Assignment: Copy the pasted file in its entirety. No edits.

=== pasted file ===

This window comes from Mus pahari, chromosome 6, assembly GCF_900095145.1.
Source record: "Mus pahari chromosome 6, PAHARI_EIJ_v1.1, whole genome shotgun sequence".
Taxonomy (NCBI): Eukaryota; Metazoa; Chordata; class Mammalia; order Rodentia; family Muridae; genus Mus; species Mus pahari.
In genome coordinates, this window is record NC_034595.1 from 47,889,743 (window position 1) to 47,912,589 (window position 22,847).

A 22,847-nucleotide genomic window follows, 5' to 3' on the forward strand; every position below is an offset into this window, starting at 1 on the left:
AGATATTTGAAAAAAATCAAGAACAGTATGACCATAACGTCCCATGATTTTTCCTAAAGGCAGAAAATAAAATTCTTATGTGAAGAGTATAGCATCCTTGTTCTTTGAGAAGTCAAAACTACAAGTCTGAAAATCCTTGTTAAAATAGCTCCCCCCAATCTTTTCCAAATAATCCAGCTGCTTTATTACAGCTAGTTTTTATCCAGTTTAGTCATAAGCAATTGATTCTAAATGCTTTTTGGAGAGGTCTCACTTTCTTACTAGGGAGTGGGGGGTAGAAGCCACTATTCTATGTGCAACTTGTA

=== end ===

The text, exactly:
This window comes from Mus pahari, chromosome 6, assembly GCF_900095145.1.
Source record: "Mus pahari chromosome 6, PAHARI_EIJ_v1.1, whole genome shotgun sequence".
Taxonomy (NCBI): Eukaryota; Metazoa; Chordata; class Mammalia; order Rodentia; family Muridae; genus Mus; species Mus pahari.
In genome coordinates, this window is record NC_034595.1 from 47,889,743 (window position 1) to 47,912,589 (window position 22,847).

A 22,847-nucleotide genomic window follows, 5' to 3' on the forward strand; every position below is an offset into this window, starting at 1 on the left:
AGATATTTGAAAAAAATCAAGAACAGTATGACCATAACGTCCCATGATTTTTCCTAAAGGCAGAAAATAAAATTCTTATGTGAAGAGTATAGCATCCTTGTTCTTTGAGAAGTCAAAACTACAAGTCTGAAAATCCTTGTTAAAATAGCTCCCCCCAATCTTTTCCAAATAATCCAGCTGCTTTATTACAGCTAGTTTTTATCCAGTTTAGTCATAAGCAATTGATTCTAAATGCTTTTTGGAGAGGTCTCACTTTCTTACTAGGGAGTGGGGGGTAGAAGCCACTATTCTATGTGCAACTTGTA